14. 3. Responding to developing a more active role for BME communities In Brent, the FIS Project held an event organised in partnership with Brent Multi-Faith Forum that included representatives from a variety of local faith communities and resulted in a report containing 5 key recommendations from the faith communities. Subsequently these recommendations included in the Brent Mental Health Service Business Plan for 2008/09, were to: • Work with users of mental health day service to develop support from faith communities. • Monitor the assessment of faith needs • Identify & develop 5 faith groups to work in partnership with the mental health services. • Provide Mental Health Awareness Training for these 5 faith groups. • Train at least 80 mental health staff on Faith Competency in the next 12 months.

    15. 3. (Cont) Responding to developing a more active role for BME communities In Harrow, the FIS Project developed the Asian Mental Health Reference Group (form of Community members and CNWL managers) to identify issues of concern for the Asian community. The group designed a local conference on mental health in the Asian Community and subsequently embarked on a work plan with Harrow Mental Health Services to take forward the recommendations from the conference. This and other community work in Harrow was recognised by a Community Cohesion award at a recent national ceremony (Feb. 2010). In Westminster and Kensington & Chelsea working with the BME Health Forum’s BME Community Group Leadership Development Project on a project aimed at changing GP/Primary Care practice across Westminster and Kensington & Chelsea in response to recommendations from ‘Primary Concern’, a research report by the BME Health Forum on access to GP/Primary Care services by BME patients.

    16. 4. Responding to developing a workforce capable of delivering a more appropriate and responsive service The FIS Project was involved in the assessment of an e-learning approach to training in basic Diversity Competence in the workplace across the Trust. To date over 800 staff have completed the module. The intention is for all CNWL staff to complete the module and for it to be mandatory for all new staff. The FIS Project and the CNWL Head of Equality and Diversity have designed and developed a Cultural Competency Training Programme for Managers and a supporting handbook. This uses ‘live’ case studies to ensure relevance, and the training is inclusive of race/ethnicity, disability, gender (including trans), religion or belief, sexual orientation and age. To date over 100 Trust managers have attended this training.

    17. 4. (Cont) Responding to developing a workforce capable of delivering a more appropriate and responsive service A further 2 pilots have been conducted of an adapted programme on ‘Cultural Competence for Doctors’. Guidance for doctors has been produced on how to ask about cultural needs, based on feedback from the first pilot session with doctors. We are now exploring how we engage this programme with the local academic training of doctors as well as continuing with the corporate level training sessions. In addition, a presentation addressing the stigma of mental health within a culturally diverse context was produced, and has been used to raise awareness amongst CNWL staff.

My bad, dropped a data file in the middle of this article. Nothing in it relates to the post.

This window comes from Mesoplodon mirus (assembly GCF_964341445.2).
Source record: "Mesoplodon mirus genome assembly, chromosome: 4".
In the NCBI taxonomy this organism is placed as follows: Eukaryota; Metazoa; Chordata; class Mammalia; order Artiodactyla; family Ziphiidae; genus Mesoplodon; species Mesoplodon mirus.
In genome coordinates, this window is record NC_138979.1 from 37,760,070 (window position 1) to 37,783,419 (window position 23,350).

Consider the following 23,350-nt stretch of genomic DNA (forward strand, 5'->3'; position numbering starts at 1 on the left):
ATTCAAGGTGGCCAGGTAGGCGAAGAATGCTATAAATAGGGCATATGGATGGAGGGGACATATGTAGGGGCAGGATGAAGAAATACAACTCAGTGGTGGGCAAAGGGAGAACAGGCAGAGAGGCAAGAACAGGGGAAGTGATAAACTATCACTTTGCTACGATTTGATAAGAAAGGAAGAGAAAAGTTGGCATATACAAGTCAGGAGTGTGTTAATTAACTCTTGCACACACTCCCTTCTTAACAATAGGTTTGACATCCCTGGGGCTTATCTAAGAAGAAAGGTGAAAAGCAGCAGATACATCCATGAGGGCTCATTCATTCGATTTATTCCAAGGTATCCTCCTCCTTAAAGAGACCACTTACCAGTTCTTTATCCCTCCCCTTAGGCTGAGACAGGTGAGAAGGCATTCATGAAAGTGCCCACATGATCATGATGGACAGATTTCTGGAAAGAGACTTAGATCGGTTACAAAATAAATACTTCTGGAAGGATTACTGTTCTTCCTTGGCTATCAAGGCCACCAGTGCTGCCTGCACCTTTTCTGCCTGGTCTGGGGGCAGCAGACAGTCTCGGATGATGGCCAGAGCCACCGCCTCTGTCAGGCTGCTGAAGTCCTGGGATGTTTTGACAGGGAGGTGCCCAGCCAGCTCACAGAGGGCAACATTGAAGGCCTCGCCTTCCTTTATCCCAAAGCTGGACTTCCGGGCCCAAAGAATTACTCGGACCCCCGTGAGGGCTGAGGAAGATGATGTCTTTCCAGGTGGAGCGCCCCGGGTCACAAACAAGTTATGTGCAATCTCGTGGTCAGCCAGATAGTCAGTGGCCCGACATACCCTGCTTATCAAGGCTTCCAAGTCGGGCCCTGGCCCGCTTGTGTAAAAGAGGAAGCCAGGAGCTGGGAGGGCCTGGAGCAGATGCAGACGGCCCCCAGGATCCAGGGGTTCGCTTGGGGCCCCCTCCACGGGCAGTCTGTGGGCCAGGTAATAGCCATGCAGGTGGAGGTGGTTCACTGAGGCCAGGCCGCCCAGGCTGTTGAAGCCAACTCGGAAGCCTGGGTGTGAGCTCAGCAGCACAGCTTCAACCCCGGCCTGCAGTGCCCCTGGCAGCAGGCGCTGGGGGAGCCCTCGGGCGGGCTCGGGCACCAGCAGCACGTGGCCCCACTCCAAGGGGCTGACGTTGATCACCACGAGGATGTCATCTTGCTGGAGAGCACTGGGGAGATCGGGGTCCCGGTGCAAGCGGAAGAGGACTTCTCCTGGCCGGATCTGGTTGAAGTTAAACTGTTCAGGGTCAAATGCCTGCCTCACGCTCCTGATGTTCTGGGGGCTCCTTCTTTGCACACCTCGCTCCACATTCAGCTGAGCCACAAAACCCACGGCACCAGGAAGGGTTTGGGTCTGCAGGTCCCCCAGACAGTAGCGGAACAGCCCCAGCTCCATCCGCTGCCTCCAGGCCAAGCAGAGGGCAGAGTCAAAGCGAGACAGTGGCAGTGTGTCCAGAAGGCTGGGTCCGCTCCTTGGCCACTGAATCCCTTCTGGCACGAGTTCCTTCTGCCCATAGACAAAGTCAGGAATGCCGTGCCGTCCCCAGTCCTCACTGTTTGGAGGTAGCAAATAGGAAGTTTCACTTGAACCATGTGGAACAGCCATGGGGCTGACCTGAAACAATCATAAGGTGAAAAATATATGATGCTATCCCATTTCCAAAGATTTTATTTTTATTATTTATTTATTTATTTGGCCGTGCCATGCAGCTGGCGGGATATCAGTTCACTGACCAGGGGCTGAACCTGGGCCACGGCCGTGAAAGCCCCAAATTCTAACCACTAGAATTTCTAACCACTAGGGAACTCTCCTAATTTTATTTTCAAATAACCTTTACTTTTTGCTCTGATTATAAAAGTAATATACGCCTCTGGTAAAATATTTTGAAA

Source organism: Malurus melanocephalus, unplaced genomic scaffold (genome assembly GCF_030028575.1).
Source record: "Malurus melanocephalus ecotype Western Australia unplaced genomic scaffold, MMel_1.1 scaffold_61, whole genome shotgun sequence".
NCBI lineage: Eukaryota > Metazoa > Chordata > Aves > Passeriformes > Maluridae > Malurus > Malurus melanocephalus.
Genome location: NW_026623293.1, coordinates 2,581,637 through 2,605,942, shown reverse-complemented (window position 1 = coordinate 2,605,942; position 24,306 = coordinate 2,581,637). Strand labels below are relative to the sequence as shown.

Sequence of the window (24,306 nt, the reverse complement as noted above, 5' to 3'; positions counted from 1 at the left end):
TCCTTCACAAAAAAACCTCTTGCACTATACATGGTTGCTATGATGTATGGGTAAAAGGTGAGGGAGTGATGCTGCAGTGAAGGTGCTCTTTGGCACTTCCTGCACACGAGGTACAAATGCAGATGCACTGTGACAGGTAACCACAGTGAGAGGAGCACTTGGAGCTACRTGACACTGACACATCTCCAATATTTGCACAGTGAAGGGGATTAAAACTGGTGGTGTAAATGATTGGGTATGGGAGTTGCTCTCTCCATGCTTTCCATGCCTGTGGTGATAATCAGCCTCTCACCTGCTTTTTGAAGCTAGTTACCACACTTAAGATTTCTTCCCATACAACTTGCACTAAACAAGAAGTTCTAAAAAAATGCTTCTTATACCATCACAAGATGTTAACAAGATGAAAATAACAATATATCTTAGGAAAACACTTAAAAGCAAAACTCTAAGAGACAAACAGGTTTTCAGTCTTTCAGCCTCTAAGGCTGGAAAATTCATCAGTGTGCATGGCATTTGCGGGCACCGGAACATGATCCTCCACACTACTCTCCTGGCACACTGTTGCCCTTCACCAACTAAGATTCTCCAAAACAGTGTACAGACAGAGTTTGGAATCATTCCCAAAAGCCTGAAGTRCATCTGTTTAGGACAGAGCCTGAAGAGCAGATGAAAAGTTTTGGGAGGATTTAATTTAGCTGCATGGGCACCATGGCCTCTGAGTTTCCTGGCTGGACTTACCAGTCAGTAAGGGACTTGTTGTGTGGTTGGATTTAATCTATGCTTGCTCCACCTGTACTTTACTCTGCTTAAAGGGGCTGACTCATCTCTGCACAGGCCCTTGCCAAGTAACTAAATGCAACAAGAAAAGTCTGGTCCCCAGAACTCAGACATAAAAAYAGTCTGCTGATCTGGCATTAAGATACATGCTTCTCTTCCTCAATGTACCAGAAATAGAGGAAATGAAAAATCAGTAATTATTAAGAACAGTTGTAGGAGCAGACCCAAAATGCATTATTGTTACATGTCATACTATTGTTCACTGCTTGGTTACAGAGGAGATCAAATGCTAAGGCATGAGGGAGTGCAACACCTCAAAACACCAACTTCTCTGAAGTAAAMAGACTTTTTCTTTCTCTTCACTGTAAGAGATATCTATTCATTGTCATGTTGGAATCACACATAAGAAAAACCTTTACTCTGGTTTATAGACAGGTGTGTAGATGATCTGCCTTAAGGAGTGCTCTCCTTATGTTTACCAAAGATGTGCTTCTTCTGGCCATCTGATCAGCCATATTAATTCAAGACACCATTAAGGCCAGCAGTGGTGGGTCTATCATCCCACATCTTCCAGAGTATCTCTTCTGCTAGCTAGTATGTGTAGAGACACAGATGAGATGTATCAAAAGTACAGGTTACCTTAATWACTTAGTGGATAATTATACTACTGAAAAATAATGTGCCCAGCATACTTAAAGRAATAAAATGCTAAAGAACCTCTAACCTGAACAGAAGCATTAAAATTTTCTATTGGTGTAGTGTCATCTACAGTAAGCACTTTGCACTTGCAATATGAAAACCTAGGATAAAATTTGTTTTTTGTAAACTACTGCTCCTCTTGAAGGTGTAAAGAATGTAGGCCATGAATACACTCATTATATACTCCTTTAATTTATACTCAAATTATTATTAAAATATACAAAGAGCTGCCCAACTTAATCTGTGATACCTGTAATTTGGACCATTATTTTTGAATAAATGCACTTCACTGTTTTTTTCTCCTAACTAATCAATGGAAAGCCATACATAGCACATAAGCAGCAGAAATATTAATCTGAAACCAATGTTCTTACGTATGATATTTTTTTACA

18. Learning from the community (1) The strong message from our community group partners in their contributions to the FIS Evaluation Report was that the mental health services need to invest in partnerships with local community groups to create visible change in services. Community groups have been substantially involved as a resource to the FIS Project providing invaluable knowledge, expertise, enthusiasm and ideas and they have welcomed and appreciated the Project’s support. The cliché of ‘hard to- reach’ communities has been radically challenged by the CNWL FIS Project’s experience to illuminate how much mental health services can appear to be ‘hard-to-access’ organisations who seem indifferent to local communities’ concerns.

    19. Learning from the community (2) During the course of its three years, the CNWL FIS Project made links to 33 community groups that had not previous had links with their local mental health service. As a result CNWL has made substantial gains in understanding and communicating with Black and Minority Ethnic communities and experiencing the benefits that can be gained from working with community groups as partners. It can require persistence and openness to encourage trust. Communities need to be encouraged by tangible evidence that their involvement leads to changes and developments. Communities rightly need to feel that something is being given back to them through their involvement. This improvement in communication is an essential first step in improving and delivering better and more appropriate services.

    20. National / International Recommendations Recommendations (1) Routes into admission and compulsory detention should be compared with detailed local ethnicity data and work developed in partnership with local BME groups in designing service changes Place a focus on supporting ‘moving out’ processes, including robust culturally competent Care Programme Approach (CPA) to improve chances of sustaining recovery by ensuring connections are made with culturally appropriate community networks, including faith communities, and appropriate housing, education and employment opportunities Recommendations (2) Local mental health services should explore options for more direct alliance and partnership work with Black 3rd Sector providers, including faith communities Develop effective Court Diversion services in all regions. Develop Court Diversion capacity to reduce use of remand in custody for the purpose of assessment for psychiatric reports

    21. National / International Recommendations National recommendations (4) Cultural Competency Training should be attended by all mental health managers and senior clinicians from executive to ward level, and learning cascaded through line management and supervision processes, team meetings and case discussion. ‘Culturally Competent Practice’ Support Networks be established to support managers Cultural Competence training should be relevant to the experiences of services, based around ‘live’ situations that are arising in service provision and should be inclusive of all the diversity strands (race, disability, gender, religion or belief, age and sexual orientation) as a more accurate reflection of individual’s experience. National Recommendations (3) Mental Health Trusts should take a fuller direct role in raising local awareness about mental health as a way of breaking down fear of local services and creating a dialogue with local communities. Corporate and local links with BME umbrella groups/networks need to be complemented by developing direct links with individual BME community groups that are not previously known to have links with the organisation.

    22. for further information contact: richard.bryant-jefferies@nhs.net or david.truswell@nhs.net You can access the Full Evaluation Report at http://www.cnwl.nhs.uk/equality_diversity_news.html